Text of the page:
Early on, his ineffective flailing with a wily sniper demonstrates just how alien Rollie is in a world of cold kills and glibly indifferent corruptors, yet his ingenuity with practical illusions quickly evens the odds, and it’s then that the film goes from a conventionally Hitchcockian man-on-the-run thriller to one which is confident enough to throw some black comedy and charismatic character business among the squealing car chases.

   Rollie is an everyman, and confident in his abilities, yet the script doesn’t bother explaining the specifics of his armoury, but instead lets him deploy each trap – which is what they manifestly become, original usage be damned – to the gleeful surprise of the audience.

   Running alongside all this is the police investigation, coloured by Dennehy’s roguishly charming renegade, but anyone hoping that these two characters will meet and spar will be disappointed as the threads don’t link up until the end. As such, the narrative may risk becoming disjointed yet avoids it, more or less, by slowly explaining the mayhem which Rollie is experiencing elsewhere. This makes it different from, say, The Fugitive, which gave us lawmen searching obsessively for our hero, and North By Northwest, which omitted the chase entirely.

   The film isn’t without its flaws, however. Although there are some charming scenes between a gently flirtatious McCarthy and savvy computer geek Marisa Velez (Jossie DeGuzman), a couple of other promising characters are perfunctorily dropped, including a guileless sergeant (amusingly played by Joe Grifasi) and original antagonist Lipton.

   More awkwardness is found at the climax. At first, it’s handled well, with yet more slickly mischievous pyrotechnics, and the main bad guy is disposed of in a particularly clever way, yet we’re afforded an unnecessary postscript which robs the story of a satisfying, slam-dunk conclusion.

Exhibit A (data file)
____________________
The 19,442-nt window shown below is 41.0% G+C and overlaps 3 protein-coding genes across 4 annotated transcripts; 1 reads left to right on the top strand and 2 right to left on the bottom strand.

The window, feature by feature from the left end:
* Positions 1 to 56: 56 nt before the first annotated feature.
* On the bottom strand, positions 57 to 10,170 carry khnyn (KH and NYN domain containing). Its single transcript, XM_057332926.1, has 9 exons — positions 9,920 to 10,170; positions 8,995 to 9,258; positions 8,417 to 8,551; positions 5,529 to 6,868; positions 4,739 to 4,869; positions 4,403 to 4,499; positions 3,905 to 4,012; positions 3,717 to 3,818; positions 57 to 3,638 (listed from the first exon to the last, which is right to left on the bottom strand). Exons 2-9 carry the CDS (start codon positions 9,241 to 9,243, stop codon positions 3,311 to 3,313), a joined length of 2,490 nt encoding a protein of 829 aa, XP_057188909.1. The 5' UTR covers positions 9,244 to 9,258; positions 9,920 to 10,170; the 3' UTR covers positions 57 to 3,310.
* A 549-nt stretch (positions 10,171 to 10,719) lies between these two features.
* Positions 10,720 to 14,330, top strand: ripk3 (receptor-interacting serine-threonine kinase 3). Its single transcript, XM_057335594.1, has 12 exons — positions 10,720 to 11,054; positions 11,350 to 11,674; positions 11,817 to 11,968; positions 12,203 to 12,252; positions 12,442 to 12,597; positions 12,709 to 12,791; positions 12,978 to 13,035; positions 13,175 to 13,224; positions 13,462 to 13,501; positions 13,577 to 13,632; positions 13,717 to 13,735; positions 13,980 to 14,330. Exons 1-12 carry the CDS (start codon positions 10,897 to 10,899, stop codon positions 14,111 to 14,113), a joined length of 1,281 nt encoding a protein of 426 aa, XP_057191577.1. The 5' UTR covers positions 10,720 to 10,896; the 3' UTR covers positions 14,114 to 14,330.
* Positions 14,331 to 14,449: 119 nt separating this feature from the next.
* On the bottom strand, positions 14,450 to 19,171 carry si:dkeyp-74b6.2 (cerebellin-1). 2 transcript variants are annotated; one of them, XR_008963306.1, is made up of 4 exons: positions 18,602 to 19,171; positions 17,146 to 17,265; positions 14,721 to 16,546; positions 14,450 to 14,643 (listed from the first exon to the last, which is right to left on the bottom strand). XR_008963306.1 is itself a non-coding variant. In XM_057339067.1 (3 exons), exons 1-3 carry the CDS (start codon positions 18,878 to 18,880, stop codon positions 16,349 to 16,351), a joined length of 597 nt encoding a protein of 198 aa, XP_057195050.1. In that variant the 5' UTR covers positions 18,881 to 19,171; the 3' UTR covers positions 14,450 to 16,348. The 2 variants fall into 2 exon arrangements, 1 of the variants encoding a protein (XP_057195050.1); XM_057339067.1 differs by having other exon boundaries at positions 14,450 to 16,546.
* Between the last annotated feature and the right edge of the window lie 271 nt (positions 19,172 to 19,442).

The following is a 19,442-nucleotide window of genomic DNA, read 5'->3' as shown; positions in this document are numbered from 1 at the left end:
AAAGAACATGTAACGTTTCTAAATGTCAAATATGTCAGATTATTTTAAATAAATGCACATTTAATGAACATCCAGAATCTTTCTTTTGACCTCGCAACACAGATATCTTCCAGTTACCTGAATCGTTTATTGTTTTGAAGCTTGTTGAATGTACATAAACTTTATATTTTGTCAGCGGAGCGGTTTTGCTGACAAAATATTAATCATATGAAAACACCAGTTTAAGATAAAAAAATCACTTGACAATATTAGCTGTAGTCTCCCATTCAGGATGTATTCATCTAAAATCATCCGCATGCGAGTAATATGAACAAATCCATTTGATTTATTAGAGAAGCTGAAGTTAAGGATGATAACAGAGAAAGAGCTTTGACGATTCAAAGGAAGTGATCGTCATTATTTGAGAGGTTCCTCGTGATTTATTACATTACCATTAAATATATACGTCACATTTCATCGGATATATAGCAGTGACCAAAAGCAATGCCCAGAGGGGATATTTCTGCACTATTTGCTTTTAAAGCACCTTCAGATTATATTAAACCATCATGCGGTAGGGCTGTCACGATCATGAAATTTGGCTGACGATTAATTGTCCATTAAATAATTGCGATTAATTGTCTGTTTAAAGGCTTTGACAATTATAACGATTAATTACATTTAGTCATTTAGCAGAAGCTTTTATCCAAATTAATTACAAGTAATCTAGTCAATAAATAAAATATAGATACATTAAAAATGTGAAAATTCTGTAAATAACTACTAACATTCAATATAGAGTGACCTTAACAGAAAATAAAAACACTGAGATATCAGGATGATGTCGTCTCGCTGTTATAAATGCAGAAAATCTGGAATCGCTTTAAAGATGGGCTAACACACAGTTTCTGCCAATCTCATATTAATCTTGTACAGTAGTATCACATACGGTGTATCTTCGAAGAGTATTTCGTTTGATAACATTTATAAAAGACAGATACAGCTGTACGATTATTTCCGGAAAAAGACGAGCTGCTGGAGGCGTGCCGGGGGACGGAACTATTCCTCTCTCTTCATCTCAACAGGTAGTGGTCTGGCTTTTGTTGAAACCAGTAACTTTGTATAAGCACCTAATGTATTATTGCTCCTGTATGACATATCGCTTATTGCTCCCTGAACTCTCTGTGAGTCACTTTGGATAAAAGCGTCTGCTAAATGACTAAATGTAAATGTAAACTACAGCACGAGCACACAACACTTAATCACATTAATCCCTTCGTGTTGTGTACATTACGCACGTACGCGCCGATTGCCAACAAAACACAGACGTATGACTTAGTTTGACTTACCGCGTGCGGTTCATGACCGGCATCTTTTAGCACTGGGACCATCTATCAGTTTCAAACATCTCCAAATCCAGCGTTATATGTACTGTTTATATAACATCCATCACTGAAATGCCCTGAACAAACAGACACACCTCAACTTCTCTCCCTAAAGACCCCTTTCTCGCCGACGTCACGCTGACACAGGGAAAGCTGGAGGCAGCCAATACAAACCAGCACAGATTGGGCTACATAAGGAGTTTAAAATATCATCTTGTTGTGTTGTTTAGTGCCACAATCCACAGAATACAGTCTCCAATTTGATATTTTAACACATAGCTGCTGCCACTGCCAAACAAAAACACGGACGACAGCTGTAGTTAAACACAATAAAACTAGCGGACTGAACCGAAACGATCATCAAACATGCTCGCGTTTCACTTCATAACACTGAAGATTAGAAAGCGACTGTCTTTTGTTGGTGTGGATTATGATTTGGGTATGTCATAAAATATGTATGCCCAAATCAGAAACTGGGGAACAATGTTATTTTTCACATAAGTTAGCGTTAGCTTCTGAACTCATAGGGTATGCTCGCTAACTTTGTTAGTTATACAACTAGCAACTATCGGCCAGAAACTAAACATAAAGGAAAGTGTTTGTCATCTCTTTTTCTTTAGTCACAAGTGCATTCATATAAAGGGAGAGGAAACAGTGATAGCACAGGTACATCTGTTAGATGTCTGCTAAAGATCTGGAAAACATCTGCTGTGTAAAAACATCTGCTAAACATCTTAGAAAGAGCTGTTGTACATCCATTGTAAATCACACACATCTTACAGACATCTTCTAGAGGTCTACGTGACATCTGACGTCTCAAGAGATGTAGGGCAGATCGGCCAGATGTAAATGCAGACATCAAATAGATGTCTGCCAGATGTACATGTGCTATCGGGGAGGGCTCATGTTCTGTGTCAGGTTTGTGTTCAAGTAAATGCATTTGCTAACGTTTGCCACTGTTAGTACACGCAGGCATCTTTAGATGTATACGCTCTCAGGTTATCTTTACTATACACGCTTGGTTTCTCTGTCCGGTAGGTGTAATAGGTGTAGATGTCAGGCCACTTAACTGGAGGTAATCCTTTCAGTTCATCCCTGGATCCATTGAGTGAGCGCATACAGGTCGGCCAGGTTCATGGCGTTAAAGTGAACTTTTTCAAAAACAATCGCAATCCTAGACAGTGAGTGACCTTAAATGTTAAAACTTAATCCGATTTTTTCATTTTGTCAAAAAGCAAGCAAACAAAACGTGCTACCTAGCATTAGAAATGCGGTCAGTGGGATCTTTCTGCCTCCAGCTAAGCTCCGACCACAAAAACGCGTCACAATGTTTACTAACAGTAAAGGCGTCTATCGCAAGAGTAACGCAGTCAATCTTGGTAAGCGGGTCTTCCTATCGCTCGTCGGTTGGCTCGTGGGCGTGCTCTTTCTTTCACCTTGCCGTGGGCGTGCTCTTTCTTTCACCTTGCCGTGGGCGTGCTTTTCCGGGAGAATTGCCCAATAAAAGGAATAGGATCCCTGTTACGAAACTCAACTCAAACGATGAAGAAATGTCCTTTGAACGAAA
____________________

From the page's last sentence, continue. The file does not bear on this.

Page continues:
The sequel, 1991’s F/X: The Deadly Art of Illusion, wasn’t as well received, but there’s still plenty to enjoy and in some ways it’s better than the first. I love sequels (it’s even my favourite word) as it means we get to spend more time with characters we like, and this time they do too, sparing together like they couldn’t before.

   The plot again sees Rollie enlisted to work his movie magic on a police sting, one involving a rapist who has served time in prison yet is too dangerous to remain free. Things go wrong, of course, and, as before, Rollie discovers it was an inside job, the bad guys want him dead and he relies on his technological know-how and smart survival tactics to stay alive.

   The recipe, then, is largely the same, but with a couple of new ingredients. There’s a scheme involving antique gold medallions crafted by Michelangelo which is very National Treasure, and a couple of truly novel action sequences, most memorably a chase around a supermarket in which baked beans prove every bit as dangerous as natural uranium, and a surreal yet surprisingly exciting fight against an imitative robot clown.

   However, in giving the hero a distinctly technological approach to combat, as opposed to letting him use his fists (perhaps he’s a pacifist, but what this man can do with an aerosol spray would impress MacGyver), the script forces him to do this every time. At one point, instead of simply bonking some henchmen over the head, we’re expected to believe he has previously infiltrated the villain’s heavily-guarded house in order to set traps which shall enable him to infiltrate it again.

   It’s a paradox worthy of Steven Moffat-era Doctor Who. Of course, that’s the nature of the beast, and writer Bill Condon (future Oscar winner of such impressively diverse films as Chicago, Mr Holmes, the last two Twilight films, Kinsey and The Greatest Showman) does all he can to keep it roaring. By the end of this sequel, the premise may seem a little tired, but it’s a solid one nonetheless, with both films playing out like an adult, city-wide Home Alone, somehow balancing psychological realism with a wry sense of humour. And, like most of Rollie’s gadgets, it makes for a neat trick.